CitationLee, Rosalyn & Luo, Feijun (2023). Parental incarceration in childhood and violent delinquent behaviors in adulthood: Race/ethnicity and sex differences. Journal of Family Trauma, Child Custody & Child Development.
AbstractStudies indicate parental incarceration (PI) is associated with children’s externalizing behaviors. Fewer studies have examined whether the relationship persists into adulthood, manifesting specifically in violent behavior, and differs by race/ethnicity or sex of the individual exposed to PI during childhood. Wave I and Wave IV National Longitudinal Study of Adolescent to Adult Health data where average respondent age was 15.7 and 28.8 years, respectively, was used to expand understanding of PI impact on U.S. male and female violent behavior. PI was associated with fighting, fighting that seriously injured someone, and any violent delinquent behavior in adulthood. When examining the moderating effect of race/ethnicity, the association between PI and fighting was stronger for Hispanic persons than Non-Hispanic White persons. In analysis stratified by race/ethnicity, Hispanic persons who reported PI compared to those who did not were 4.78 [95% CI: 2.43, 9.38] times as likely to report fighting and Non-Hispanic Black persons who reported PI compared to those who did not were 1.88 times as likely (CI 1.01, 3.51) to report fighting. Sex was not found to be a moderator of the association between PI and violent delinquent behaviors. Results indicate the influence of PI on violent behavior persists into adulthood and differs by race/ethnicity. Differing patterns of elevated violence risk in adults with PI history suggest tailored preventive strategies may be of value.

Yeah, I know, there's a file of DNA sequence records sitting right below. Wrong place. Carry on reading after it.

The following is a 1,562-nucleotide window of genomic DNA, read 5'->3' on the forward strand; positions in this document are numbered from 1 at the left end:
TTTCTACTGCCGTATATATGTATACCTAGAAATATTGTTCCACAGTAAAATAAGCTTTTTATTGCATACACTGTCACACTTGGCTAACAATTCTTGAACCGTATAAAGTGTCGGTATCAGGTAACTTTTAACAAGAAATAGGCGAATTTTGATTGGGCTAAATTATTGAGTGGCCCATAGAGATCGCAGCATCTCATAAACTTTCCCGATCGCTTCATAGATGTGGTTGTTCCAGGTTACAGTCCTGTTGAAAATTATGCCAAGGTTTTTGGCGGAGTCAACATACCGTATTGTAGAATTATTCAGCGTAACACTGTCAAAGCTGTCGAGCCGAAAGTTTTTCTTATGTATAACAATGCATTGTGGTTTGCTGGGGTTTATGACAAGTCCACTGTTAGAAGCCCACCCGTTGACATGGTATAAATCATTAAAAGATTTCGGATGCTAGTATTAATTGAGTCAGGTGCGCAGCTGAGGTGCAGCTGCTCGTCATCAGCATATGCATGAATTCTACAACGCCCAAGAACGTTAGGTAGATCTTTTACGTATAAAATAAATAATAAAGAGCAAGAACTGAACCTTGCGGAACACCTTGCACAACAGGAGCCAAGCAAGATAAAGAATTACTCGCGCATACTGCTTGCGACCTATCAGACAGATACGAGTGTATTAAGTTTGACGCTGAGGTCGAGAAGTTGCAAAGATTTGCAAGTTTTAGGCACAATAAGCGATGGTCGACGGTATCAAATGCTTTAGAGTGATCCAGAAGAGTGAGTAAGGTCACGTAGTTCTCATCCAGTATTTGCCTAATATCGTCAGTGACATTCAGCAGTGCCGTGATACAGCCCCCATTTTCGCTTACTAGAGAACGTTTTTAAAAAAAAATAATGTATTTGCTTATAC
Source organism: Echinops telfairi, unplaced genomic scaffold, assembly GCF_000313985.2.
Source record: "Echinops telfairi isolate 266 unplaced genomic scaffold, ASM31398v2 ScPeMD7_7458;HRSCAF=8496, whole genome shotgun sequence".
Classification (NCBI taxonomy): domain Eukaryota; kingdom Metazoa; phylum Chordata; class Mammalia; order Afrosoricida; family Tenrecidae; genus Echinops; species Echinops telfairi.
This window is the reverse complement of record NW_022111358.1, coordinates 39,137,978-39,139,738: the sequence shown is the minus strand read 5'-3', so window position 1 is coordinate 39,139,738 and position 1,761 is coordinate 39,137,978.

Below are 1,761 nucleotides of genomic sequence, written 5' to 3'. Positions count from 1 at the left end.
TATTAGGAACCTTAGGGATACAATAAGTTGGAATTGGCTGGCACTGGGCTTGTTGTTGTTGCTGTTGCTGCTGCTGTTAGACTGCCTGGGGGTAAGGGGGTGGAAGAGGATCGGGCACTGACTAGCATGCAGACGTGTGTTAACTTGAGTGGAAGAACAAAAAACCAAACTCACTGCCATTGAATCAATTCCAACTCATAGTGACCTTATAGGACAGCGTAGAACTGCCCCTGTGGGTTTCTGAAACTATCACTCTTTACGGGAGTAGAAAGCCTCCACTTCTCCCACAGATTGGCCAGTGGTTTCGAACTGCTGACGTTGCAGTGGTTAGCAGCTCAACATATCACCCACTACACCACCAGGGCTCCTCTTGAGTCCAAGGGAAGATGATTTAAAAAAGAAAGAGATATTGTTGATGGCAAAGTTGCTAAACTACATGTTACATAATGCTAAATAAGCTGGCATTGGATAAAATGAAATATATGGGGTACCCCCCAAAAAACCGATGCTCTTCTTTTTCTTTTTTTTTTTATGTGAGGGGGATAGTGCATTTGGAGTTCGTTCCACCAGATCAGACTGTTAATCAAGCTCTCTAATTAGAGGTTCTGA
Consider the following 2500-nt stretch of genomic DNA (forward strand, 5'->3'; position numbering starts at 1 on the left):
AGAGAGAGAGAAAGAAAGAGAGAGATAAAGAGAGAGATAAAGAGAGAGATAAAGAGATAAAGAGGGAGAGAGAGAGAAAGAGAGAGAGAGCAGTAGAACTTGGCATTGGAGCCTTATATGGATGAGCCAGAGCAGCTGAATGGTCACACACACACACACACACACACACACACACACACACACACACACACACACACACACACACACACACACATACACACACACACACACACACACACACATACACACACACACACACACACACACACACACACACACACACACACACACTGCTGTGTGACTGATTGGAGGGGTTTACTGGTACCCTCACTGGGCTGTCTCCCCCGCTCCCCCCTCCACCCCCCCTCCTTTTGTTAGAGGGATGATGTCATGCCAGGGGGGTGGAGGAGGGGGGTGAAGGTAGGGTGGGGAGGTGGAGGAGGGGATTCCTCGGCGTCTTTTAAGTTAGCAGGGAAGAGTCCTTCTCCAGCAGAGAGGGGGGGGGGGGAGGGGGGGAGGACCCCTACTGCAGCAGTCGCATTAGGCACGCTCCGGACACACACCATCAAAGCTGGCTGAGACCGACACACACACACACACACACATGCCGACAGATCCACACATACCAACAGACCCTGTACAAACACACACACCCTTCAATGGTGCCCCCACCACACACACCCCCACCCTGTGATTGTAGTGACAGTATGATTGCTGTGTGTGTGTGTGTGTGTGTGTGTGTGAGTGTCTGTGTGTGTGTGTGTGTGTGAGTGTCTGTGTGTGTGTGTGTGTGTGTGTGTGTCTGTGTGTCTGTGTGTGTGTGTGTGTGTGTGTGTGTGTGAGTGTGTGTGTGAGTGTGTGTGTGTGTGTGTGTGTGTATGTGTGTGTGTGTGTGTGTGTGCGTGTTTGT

Reference TypeJournal Article
Journal TitleJournal of Family Trauma, Child Custody & Child Development